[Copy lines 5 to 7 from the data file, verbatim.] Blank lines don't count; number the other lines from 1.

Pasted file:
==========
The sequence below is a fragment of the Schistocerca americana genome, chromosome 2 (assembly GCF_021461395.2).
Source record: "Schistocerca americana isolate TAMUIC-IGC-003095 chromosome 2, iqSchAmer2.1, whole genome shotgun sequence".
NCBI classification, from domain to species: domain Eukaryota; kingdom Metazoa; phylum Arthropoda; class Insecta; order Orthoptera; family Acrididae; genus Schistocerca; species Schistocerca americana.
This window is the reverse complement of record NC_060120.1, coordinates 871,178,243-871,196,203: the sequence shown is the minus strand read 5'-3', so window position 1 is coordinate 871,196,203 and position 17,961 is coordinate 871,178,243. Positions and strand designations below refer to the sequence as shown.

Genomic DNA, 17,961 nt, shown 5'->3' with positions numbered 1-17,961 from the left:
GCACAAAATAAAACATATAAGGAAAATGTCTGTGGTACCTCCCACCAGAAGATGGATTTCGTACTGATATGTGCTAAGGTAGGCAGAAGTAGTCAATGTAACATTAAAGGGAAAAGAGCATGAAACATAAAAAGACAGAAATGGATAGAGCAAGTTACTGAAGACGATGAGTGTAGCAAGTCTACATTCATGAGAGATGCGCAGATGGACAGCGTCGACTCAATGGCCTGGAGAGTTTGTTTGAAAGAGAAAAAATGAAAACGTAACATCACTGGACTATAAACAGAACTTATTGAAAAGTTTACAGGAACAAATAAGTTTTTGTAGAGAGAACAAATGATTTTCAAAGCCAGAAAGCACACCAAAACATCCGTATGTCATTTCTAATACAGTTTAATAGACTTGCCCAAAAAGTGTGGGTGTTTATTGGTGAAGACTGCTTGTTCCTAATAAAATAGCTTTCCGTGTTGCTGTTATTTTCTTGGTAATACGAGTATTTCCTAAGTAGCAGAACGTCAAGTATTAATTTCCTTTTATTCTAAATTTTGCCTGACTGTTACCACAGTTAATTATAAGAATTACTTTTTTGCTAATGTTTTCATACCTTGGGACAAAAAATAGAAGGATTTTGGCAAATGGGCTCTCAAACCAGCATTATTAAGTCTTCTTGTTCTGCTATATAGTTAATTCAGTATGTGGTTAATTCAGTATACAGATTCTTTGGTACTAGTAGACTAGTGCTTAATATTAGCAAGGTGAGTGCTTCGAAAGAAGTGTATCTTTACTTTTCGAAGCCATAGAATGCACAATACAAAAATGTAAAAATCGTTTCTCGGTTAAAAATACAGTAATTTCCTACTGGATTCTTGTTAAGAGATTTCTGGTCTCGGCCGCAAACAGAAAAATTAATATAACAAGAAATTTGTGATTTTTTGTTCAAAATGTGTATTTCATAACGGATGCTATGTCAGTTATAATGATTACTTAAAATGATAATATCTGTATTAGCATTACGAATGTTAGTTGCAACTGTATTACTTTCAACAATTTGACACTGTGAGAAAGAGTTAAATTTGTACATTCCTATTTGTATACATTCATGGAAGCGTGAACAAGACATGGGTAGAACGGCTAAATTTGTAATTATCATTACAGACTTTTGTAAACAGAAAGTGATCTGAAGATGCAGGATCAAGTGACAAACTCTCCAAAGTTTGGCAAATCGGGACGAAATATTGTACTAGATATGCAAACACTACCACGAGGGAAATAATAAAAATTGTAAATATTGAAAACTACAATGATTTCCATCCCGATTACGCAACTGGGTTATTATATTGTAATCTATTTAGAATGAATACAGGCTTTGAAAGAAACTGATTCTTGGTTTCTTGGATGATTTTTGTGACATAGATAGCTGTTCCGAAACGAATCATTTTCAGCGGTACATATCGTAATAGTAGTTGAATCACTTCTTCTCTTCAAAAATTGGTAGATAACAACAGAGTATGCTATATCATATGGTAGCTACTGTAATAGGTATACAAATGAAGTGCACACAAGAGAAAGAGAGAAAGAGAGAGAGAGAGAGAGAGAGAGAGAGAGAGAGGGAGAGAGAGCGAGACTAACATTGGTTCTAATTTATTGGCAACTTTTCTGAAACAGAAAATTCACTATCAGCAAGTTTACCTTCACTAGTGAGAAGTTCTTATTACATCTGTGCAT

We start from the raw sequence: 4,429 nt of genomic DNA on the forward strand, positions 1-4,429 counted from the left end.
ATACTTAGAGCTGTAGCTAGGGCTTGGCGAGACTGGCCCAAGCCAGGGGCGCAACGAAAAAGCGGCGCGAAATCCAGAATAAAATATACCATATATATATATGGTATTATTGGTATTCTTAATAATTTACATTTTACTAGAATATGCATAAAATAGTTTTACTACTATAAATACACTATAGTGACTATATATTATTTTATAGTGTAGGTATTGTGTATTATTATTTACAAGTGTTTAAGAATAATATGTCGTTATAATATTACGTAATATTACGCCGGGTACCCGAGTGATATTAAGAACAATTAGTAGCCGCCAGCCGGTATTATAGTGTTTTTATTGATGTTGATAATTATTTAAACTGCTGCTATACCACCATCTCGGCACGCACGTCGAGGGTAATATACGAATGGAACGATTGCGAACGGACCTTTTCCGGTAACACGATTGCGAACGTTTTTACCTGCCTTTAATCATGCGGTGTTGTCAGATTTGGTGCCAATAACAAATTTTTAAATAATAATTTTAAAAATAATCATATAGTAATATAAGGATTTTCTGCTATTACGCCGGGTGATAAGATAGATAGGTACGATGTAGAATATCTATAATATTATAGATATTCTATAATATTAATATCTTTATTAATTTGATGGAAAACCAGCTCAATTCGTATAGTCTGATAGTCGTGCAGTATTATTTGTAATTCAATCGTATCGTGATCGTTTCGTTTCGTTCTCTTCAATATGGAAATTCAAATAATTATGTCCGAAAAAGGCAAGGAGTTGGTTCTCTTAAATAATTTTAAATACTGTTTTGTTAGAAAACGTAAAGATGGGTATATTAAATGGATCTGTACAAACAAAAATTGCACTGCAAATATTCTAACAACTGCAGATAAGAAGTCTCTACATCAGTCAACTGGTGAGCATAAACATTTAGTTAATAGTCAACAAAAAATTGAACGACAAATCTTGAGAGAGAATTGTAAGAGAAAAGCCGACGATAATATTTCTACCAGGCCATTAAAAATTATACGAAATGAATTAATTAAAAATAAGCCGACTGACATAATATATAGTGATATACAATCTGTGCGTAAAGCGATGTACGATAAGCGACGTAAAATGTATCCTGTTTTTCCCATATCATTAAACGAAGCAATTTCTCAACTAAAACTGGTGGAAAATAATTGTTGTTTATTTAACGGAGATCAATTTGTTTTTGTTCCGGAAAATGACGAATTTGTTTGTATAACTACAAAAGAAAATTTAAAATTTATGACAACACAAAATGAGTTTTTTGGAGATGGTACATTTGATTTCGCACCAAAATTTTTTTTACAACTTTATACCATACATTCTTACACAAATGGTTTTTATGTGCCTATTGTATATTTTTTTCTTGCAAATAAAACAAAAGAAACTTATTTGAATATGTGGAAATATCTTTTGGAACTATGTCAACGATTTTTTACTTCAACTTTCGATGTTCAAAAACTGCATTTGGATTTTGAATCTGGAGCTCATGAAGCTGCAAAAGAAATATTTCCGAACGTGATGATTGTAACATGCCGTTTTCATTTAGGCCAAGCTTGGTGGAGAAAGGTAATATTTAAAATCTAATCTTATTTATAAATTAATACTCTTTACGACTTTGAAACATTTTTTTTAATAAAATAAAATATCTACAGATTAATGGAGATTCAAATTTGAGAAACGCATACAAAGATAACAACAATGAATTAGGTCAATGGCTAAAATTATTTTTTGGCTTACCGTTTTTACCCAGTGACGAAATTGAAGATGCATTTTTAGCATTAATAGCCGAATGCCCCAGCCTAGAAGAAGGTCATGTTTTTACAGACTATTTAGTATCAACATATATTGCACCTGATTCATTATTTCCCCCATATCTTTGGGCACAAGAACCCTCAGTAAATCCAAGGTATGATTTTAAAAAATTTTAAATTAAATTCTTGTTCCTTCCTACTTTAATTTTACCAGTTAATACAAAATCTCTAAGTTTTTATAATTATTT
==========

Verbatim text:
Genomic DNA, 17,961 nt, shown 5'->3' with positions numbered 1-17,961 from the left:
GCACAAAATAAAACATATAAGGAAAATGTCTGTGGTACCTCCCACCAGAAGATGGATTTCGTACTGATATGTGCTAAGGTAGGCAGAAGTAGTCAATGTAACATTAAAGGGAAAAGAGCATGAAACATAAAAAGACAGAAATGGATAGAGCAAGTTACTGAAGACGATGAGTGTAGCAAGTCTACATTCATGAGAGATGCGCAGATGGACAGCGTCGACTCAATGGCCTGGAGAGTTTGTTTGAAAGAGAAAAAATGAAAACGTAACATCACTGGACTATAAACAGAACTTATTGAAAAGTTTACAGGAACAAATAAGTTTTTGTAGAGAGAACAAATGATTTTCAAAGCCAGAAAGCACACCAAAACATCCGTATGTCATTTCTAATACAGTTTAATAGACTTGCCCAAAAAGTGTGGGTGTTTATTGGTGAAGACTGCTTGTTCCTAATAAAATAGCTTTCCGTGTTGCTGTTATTTTCTTGGTAATACGAGTATTTCCTAAGTAGCAGAACGTCAAGTATTAATTTCCTTTTATTCTAAATTTTGCCTGACTGTTACCACAGTTAATTATAAGAATTACTTTTTTGCTAATGTTTTCATACCTTGGGACAAAAAATAGAAGGATTTTGGCAAATGGGCTCTCAAACCAGCATTATTAAGTCTTCTTGTTCTGCTATATAGTTAATTCAGTATGTGGTTAATTCAGTATACAGATTCTTTGGTACTAGTAGACTAGTGCTTAATATTAGCAAGGTGAGTGCTTCGAAAGAAGTGTATCTTTACTTTTCGAAGCCATAGAATGCACAATACAAAAATGTAAAAATCGTTTCTCGGTTAAAAATACAGTAATTTCCTACTGGATTCTTGTTAAGAGATTTCTGGTCTCGGCCGCAAACAGAAAAATTAATATAACAAGAAATTTGTGATTTTTTGTTCAAAATGTGTATTTCATAACGGATGCTATGTCAGTTATAATGATTACTTAAAATGATAATATCTGTATTAGCATTACGAATGTTAGTTGCAACTGTATTACTTTCAACAATTTGACACTGTGAGAAAGAGTTAAATTTGTACATTCCTATTTGTATACATTCATGGAAGCGTGAACAAGACATGGGTAGAACGGCTAAATTTGTAATTATCATTACAGACTTTTGTAAACAGAAAGTGATCTGAAGATGCAGGATCAAGTGACAAACTCTCCAAAGTTTGGCAAATCGGGACGAAATATTGTACTAGATATGCAAACACTACCACGAGGGAAATAATAAAAATTGTAAATATTGAAAACTACAATGATTTCCATCCCGATTACGCAACTGGGTTATTATATTGTAATCTATTTAGAATGAATACAGGCTTTGAAAGAAACTGATTCTTGGTTTCTTGGATGATTTTTGTGACATAGATAGCTGTTCCGAAACGAATCATTTTCAGCGGTACATATCGTAATAGTAGTTGAATCACTTCTTCTCTTCAAAAATTGGTAGATAACAACAGAGTATGCTATATCATATGGTAGCTACTGTAATAGGTATACAAATGAAGTGCACACAAGAGAAAGAGAGAAAGAGAGAGAGAGAGAGAGAGAGAGAGAGAGAGAGGGAGAGAGAGCGAGACTAACATTGGTTCTAATTTATTGGCAACTTTTCTGAAACAGAAAATTCACTATCAGCAAGTTTACCTTCACTAGTGAGAAGTTCTTATTACATCTGTGCAT

We start from the raw sequence: 4,429 nt of genomic DNA on the forward strand, positions 1-4,429 counted from the left end.